|US climate envoy Jonathan Pershing said his country would meet its share of the total pledge effort [Reuters]
Rich nations attending climate talks in South Africa are on track to deliver on their promise to supply $30bn in short-term climate financing by the end of next year to help poor countries tackle global warming.
But doubts have emerged over whether donors will be able to ramp up support to $100bn a year by 2020 as part of a long-term fund to assist developing nations in their fight against climate change.
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“Short-term finance has had its challenges in terms of transparency and in terms of ensuring that the money was new, additional finance.“
– Seyni Nafo, Africa Group spokesman
“The US is committed to meet our share of the total effort,” Jonathan Pershing, the US special climate envoy, told reporters on Thursday at the Conference of the Parties (COP17) of the UN Climate Change Conference in Durban.
More than 190 countries at the climate talks are expected to sign off on the long-term Green Climate Fund, but worries persist as to where the money will come from given the debt crisis hitting major donors.
Japan, the largest donor so far, implemented $12.5bn in fast-start financing last month, out of around $15bn pledged in total.
Around $3.5bn of its contribution so far has come from the private sector, while the overall total had flowed to nearly 600 projects in 95 different countries – more than half of which are in Africa or less developed countries.
The US and the EU said they have mobilised $5.1bn and $6.3bn, respectively, in the past two years.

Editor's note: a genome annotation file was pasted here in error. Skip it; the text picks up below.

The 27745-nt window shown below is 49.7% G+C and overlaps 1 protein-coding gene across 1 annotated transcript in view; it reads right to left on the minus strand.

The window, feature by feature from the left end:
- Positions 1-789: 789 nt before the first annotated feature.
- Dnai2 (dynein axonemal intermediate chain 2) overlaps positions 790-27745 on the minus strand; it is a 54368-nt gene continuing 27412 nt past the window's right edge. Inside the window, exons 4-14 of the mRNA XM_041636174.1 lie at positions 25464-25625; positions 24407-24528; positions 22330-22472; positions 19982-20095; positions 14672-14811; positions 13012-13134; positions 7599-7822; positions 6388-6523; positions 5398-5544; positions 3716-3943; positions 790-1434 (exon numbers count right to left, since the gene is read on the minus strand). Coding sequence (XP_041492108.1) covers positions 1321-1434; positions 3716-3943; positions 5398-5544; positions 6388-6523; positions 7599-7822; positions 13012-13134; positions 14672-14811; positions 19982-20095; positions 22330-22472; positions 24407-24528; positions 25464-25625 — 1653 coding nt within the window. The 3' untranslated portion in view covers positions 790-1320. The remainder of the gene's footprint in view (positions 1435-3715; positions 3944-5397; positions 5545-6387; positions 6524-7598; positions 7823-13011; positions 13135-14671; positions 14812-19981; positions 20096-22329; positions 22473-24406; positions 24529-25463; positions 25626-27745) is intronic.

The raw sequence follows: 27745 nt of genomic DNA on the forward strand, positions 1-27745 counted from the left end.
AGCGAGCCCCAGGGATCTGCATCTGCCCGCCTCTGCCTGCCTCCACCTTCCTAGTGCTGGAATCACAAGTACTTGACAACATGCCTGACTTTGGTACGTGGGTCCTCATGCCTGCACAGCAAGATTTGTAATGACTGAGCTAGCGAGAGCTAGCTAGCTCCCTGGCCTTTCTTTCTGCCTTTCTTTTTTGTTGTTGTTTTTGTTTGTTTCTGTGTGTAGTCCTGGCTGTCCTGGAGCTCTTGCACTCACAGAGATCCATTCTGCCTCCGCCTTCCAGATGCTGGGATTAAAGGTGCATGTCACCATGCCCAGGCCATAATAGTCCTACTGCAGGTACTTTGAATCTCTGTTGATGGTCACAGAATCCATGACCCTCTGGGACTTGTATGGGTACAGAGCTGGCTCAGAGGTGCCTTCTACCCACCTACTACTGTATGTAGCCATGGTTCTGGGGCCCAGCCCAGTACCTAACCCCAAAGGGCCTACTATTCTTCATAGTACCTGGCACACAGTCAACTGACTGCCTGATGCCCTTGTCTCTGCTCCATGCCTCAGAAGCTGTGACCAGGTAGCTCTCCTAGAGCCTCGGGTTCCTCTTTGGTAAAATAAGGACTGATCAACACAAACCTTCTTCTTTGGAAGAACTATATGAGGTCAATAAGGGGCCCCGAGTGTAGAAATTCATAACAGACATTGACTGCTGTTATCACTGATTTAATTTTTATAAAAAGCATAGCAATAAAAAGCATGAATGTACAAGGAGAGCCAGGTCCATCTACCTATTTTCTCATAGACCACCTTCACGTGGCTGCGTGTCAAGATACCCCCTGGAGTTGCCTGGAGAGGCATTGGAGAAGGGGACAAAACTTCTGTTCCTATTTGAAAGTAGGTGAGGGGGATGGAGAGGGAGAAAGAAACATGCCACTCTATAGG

About $3.5bn of the US pledges have come through Congressional appropriations, with the remainder being pledged by development finance and export credit agencies.
Climate talks commence in Durban
Critics have voiced concerns over how much of that short-term money would go to mitigation measures – investments made to cut greenhouse gas emissions – as opposed to adaptation, which seeks to reduce the vulnerability of those most affected by changing and extreme weather patterns.
Some other concerns related to whether the money pledged was new cash or old development funding given a new name.
“Short-term finance has had its challenges in terms of transparency and in terms of ensuring that the money was new, additional finance,” said Seyni Nafo, spokesman for the Africa Group of countries.
A study by the African Climate Policy Centre showed that less than $2bn of the money pledged was new and additional money.
The report also said about 62 per cent of the fund was allocated to mitigation projects, with 25 per cent given to adaptation and 13 per cent dedicated to reducing emissions from deforestation and forest degradation.
Australia, which has so far allocated $496m of its total $614m target for fast-start funding, said its contribution was new and additional and was almost evenly split between adaptation and mitigation measures.